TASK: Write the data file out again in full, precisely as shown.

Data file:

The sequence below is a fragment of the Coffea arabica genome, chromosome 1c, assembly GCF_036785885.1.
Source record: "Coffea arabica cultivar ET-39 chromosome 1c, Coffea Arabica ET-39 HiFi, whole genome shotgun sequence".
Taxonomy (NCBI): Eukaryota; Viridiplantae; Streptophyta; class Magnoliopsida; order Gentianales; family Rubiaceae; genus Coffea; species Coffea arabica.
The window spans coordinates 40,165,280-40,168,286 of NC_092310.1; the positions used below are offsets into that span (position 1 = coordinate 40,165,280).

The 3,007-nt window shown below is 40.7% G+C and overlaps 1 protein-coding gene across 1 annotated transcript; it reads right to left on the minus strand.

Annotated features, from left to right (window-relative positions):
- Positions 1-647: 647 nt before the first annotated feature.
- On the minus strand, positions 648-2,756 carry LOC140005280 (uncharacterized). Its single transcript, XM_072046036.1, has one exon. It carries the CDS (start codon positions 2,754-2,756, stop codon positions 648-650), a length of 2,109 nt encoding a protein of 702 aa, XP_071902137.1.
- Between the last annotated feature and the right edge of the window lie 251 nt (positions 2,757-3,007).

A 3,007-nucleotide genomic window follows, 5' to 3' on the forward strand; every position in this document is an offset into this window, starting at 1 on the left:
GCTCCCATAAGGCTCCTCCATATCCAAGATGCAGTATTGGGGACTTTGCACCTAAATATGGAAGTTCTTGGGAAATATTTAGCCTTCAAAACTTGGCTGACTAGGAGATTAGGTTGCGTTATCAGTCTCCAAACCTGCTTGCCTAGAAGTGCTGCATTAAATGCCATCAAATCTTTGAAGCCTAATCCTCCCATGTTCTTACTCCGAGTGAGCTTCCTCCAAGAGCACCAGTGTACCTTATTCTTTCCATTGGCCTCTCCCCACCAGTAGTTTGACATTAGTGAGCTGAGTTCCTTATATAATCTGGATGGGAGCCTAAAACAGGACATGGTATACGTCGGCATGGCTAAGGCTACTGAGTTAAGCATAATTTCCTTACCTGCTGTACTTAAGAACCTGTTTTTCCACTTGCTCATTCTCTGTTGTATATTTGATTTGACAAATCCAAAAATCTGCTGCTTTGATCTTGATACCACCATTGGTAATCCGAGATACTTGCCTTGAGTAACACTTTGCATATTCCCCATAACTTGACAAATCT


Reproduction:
The sequence below is a fragment of the Coffea arabica genome, chromosome 1c, assembly GCF_036785885.1.
Source record: "Coffea arabica cultivar ET-39 chromosome 1c, Coffea Arabica ET-39 HiFi, whole genome shotgun sequence".
Taxonomy (NCBI): Eukaryota; Viridiplantae; Streptophyta; class Magnoliopsida; order Gentianales; family Rubiaceae; genus Coffea; species Coffea arabica.
The window spans coordinates 40,165,280-40,168,286 of NC_092310.1; the positions used below are offsets into that span (position 1 = coordinate 40,165,280).

The 3,007-nt window shown below is 40.7% G+C and overlaps 1 protein-coding gene across 1 annotated transcript; it reads right to left on the minus strand.

Annotated features, from left to right (window-relative positions):
- Positions 1-647: 647 nt before the first annotated feature.
- On the minus strand, positions 648-2,756 carry LOC140005280 (uncharacterized). Its single transcript, XM_072046036.1, has one exon. It carries the CDS (start codon positions 2,754-2,756, stop codon positions 648-650), a length of 2,109 nt encoding a protein of 702 aa, XP_071902137.1.
- Between the last annotated feature and the right edge of the window lie 251 nt (positions 2,757-3,007).

A 3,007-nucleotide genomic window follows, 5' to 3' on the forward strand; every position in this document is an offset into this window, starting at 1 on the left:
GCTCCCATAAGGCTCCTCCATATCCAAGATGCAGTATTGGGGACTTTGCACCTAAATATGGAAGTTCTTGGGAAATATTTAGCCTTCAAAACTTGGCTGACTAGGAGATTAGGTTGCGTTATCAGTCTCCAAACCTGCTTGCCTAGAAGTGCTGCATTAAATGCCATCAAATCTTTGAAGCCTAATCCTCCCATGTTCTTACTCCGAGTGAGCTTCCTCCAAGAGCACCAGTGTACCTTATTCTTTCCATTGGCCTCTCCCCACCAGTAGTTTGACATTAGTGAGCTGAGTTCCTTATATAATCTGGATGGGAGCCTAAAACAGGACATGGTATACGTCGGCATGGCTAAGGCTACTGAGTTAAGCATAATTTCCTTACCTGCTGTACTTAAGAACCTGTTTTTCCACTTGCTCATTCTCTGTTGTATATTTGATTTGACAAATCCAAAAATCTGCTGCTTTGATCTTGATACCACCATTGGTAATCCGAGATACTTGCCTTGAGTAACACTTTGCATATTCCCCATAACTTGACAAATCT